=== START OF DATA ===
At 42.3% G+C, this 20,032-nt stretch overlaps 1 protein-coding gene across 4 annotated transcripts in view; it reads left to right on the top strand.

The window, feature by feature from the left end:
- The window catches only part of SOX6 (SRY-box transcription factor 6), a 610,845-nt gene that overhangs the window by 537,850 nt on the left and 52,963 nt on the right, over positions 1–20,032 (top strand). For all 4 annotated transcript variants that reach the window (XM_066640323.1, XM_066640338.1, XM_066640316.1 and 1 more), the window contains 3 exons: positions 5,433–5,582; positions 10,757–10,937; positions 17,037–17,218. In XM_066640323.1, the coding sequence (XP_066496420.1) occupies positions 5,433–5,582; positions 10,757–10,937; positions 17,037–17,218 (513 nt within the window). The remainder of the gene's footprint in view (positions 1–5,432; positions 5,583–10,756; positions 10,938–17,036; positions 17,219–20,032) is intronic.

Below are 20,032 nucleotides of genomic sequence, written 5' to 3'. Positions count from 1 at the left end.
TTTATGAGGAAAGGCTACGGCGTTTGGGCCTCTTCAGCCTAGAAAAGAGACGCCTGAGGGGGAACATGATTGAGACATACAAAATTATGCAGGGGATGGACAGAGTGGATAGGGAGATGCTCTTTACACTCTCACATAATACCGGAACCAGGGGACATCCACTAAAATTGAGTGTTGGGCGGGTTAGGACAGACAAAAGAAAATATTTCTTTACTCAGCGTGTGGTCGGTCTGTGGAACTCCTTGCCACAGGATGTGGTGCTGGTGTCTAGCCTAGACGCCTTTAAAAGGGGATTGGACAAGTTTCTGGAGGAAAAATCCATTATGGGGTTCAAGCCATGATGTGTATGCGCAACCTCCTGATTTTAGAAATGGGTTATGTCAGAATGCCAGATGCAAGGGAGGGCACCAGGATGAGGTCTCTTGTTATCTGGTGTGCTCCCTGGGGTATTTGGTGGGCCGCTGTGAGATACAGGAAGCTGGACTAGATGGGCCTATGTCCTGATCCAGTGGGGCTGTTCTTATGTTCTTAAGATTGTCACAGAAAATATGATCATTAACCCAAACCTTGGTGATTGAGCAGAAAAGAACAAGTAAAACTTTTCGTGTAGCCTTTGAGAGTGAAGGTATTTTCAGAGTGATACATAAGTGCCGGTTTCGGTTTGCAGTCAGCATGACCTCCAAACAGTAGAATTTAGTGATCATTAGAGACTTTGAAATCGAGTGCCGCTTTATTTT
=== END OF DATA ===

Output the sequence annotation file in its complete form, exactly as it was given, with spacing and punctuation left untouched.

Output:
At 42.3% G+C, this 20,032-nt stretch overlaps 1 protein-coding gene across 4 annotated transcripts in view; it reads left to right on the top strand.

The window, feature by feature from the left end:
- The window catches only part of SOX6 (SRY-box transcription factor 6), a 610,845-nt gene that overhangs the window by 537,850 nt on the left and 52,963 nt on the right, over positions 1–20,032 (top strand). For all 4 annotated transcript variants that reach the window (XM_066640323.1, XM_066640338.1, XM_066640316.1 and 1 more), the window contains 3 exons: positions 5,433–5,582; positions 10,757–10,937; positions 17,037–17,218. In XM_066640323.1, the coding sequence (XP_066496420.1) occupies positions 5,433–5,582; positions 10,757–10,937; positions 17,037–17,218 (513 nt within the window). The remainder of the gene's footprint in view (positions 1–5,432; positions 5,583–10,756; positions 10,938–17,036; positions 17,219–20,032) is intronic.

Below are 20,032 nucleotides of genomic sequence, written 5' to 3'. Positions count from 1 at the left end.
TTTATGAGGAAAGGCTACGGCGTTTGGGCCTCTTCAGCCTAGAAAAGAGACGCCTGAGGGGGAACATGATTGAGACATACAAAATTATGCAGGGGATGGACAGAGTGGATAGGGAGATGCTCTTTACACTCTCACATAATACCGGAACCAGGGGACATCCACTAAAATTGAGTGTTGGGCGGGTTAGGACAGACAAAAGAAAATATTTCTTTACTCAGCGTGTGGTCGGTCTGTGGAACTCCTTGCCACAGGATGTGGTGCTGGTGTCTAGCCTAGACGCCTTTAAAAGGGGATTGGACAAGTTTCTGGAGGAAAAATCCATTATGGGGTTCAAGCCATGATGTGTATGCGCAACCTCCTGATTTTAGAAATGGGTTATGTCAGAATGCCAGATGCAAGGGAGGGCACCAGGATGAGGTCTCTTGTTATCTGGTGTGCTCCCTGGGGTATTTGGTGGGCCGCTGTGAGATACAGGAAGCTGGACTAGATGGGCCTATGTCCTGATCCAGTGGGGCTGTTCTTATGTTCTTAAGATTGTCACAGAAAATATGATCATTAACCCAAACCTTGGTGATTGAGCAGAAAAGAACAAGTAAAACTTTTCGTGTAGCCTTTGAGAGTGAAGGTATTTTCAGAGTGATACATAAGTGCCGGTTTCGGTTTGCAGTCAGCATGACCTCCAAACAGTAGAATTTAGTGATCATTAGAGACTTTGAAATCGAGTGCCGCTTTATTTT